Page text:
Darren Tetley’s first professional knock-out came with a heavyweight endorsement from world contender Tyson Fury.
Tetley made his mark at Leeds Town Hall by stopping durable journeyman Jason Nesbitt in only his third outing.
The Holme Wood welterweight received plenty of plaudits for the most impressive display of his fledgling career – but none bigger than the congratulations from Fury.
Tetley said: “For an exciting fighter like him to come up and say how much he enjoyed my fight meant so much. When you’re a young prospect, getting noticed by someone like that is a massive buzz.”
While Tetley is still a ring novice, it was only the 15th time in 191 outings that Nesbitt has not made it to the final bell.
Trainer Mick Marsden urged his man to play on Nesbitt’s high guard by throwing in plenty of body shots.
The game-plan worked well and the veteran was sent stumbling against the ropes in the fourth round when his eye started to swell up. A quick flurry from Tetley put him down again and, despite clambering up as the count reached eight, he was not willing to continue.
Tetley said: “There was no controversy about it. He wanted out because his eye was giving him problems.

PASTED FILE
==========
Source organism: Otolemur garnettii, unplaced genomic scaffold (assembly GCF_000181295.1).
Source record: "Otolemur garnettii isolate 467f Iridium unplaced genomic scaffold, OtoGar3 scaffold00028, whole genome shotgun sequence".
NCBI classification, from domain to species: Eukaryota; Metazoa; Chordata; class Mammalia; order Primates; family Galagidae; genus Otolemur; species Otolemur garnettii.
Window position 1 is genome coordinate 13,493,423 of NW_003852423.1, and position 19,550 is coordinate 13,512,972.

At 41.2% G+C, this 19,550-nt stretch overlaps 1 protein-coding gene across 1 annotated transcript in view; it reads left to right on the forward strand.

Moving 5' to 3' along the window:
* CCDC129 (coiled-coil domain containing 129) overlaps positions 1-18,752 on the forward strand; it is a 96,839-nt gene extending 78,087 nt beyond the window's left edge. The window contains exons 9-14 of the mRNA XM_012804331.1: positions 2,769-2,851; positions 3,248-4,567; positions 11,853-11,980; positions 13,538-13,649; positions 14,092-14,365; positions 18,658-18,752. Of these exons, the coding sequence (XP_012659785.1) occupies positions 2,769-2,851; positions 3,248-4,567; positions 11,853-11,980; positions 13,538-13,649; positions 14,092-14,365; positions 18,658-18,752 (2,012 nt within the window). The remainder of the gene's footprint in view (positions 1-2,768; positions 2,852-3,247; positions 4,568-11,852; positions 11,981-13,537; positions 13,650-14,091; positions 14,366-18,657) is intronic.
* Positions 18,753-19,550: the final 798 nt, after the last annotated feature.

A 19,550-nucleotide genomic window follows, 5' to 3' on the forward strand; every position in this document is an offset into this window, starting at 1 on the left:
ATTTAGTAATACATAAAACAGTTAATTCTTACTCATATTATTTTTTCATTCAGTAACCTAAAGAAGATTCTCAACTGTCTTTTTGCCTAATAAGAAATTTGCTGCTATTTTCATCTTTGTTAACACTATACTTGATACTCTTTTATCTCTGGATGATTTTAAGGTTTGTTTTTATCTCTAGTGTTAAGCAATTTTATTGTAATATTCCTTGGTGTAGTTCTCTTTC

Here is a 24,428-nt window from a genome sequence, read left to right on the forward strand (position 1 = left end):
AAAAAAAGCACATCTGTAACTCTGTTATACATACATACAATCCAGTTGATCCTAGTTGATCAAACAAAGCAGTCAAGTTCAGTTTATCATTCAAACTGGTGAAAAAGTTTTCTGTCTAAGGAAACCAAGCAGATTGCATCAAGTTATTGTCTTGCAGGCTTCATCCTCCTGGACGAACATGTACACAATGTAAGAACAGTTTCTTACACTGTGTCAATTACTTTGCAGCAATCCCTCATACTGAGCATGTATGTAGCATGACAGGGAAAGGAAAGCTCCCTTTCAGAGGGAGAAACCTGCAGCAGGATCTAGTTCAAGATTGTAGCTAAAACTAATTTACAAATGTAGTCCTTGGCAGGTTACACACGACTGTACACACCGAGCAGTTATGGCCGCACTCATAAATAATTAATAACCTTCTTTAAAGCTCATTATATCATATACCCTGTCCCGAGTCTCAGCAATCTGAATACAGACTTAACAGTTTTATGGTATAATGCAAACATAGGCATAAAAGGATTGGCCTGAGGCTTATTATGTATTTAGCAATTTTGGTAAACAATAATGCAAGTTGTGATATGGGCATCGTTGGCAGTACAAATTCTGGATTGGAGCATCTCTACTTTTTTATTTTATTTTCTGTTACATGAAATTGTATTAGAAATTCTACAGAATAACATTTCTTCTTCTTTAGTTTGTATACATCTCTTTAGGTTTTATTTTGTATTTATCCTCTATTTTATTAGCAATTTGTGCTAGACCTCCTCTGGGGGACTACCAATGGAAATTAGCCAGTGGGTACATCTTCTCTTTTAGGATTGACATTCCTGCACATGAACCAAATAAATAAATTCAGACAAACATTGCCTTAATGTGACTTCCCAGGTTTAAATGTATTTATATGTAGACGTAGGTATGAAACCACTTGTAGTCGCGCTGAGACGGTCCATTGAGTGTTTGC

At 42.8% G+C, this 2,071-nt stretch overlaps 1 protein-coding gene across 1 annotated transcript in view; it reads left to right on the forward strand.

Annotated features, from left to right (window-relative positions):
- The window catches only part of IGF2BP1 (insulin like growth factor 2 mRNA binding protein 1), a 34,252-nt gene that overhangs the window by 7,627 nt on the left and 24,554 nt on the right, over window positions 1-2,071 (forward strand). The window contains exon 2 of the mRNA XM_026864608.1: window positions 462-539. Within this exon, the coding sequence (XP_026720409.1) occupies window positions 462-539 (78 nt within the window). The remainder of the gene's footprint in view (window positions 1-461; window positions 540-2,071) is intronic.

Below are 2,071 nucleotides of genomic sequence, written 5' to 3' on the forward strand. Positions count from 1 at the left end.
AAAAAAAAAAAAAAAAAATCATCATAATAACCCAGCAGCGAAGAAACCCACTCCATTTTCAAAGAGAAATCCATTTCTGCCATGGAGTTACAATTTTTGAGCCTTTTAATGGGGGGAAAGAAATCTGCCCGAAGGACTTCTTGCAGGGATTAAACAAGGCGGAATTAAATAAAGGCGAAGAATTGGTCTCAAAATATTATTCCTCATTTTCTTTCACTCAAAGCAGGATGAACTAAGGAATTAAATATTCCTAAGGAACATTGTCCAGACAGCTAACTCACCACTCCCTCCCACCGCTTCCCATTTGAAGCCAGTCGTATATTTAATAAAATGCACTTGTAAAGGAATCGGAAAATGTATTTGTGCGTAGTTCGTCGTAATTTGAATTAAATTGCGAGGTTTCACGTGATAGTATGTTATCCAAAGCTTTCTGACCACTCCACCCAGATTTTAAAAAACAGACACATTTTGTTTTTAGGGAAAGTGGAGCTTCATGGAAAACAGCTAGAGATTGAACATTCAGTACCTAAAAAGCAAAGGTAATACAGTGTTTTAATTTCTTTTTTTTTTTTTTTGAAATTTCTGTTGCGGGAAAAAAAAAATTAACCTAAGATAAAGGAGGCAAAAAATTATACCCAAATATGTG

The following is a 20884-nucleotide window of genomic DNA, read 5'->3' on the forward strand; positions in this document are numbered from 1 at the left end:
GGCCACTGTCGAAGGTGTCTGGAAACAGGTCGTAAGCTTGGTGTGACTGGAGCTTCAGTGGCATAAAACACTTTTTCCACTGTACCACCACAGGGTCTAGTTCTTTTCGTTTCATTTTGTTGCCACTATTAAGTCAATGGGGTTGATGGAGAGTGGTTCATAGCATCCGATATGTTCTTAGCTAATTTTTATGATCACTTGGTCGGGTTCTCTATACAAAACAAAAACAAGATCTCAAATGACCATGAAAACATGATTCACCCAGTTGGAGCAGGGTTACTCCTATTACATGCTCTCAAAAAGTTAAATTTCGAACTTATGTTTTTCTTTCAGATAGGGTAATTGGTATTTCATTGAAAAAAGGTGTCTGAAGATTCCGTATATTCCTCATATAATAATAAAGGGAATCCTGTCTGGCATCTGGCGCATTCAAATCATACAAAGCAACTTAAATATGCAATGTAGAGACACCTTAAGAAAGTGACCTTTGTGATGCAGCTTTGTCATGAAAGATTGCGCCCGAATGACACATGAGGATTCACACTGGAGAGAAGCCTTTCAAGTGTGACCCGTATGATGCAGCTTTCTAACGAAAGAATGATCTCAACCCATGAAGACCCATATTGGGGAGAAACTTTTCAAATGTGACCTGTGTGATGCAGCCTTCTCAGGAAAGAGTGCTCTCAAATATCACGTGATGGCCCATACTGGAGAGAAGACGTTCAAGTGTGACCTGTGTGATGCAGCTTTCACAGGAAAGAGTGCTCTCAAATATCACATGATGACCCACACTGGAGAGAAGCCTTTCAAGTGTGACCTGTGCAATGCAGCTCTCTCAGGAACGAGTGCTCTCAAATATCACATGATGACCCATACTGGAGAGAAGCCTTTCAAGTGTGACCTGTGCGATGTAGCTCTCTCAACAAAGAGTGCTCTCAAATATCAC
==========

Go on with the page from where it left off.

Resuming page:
“He went in there to survive but he’s a tough opponent. You can tell that by the number of times he has been stopped.
“It was such a big show for me and to get my first stoppage like that means a lot.
“I got some great support and they were making a lot of noise. I was jumping about afterwards like I’d won the world title!
“I hope it sends a bit of a message. I might be a nice lad but I can be nasty in the ring.
“I’m not the type who expects to finish it with one big punch. I use my body shots to wear them down.
“I’ve shown people I can box and when I see the chance of a stoppage, I can take it.”
Junior Witter also enjoyed an early night as he dispatched Lithuanian opponent Arvydas Trizno inside four rounds.
Trizno, who had been comfortably outpointed in their previous meeting in Belfast in 2011, had already been dropped on the canvas in the third.
It was the 23rd stoppage in 43 career wins for Bradford’s former WBC world champion, who is confident of regaining the British welterweight belt at the age of 40.
The Ingle camp are currently working on securing a title shot for Witter before the end of the year.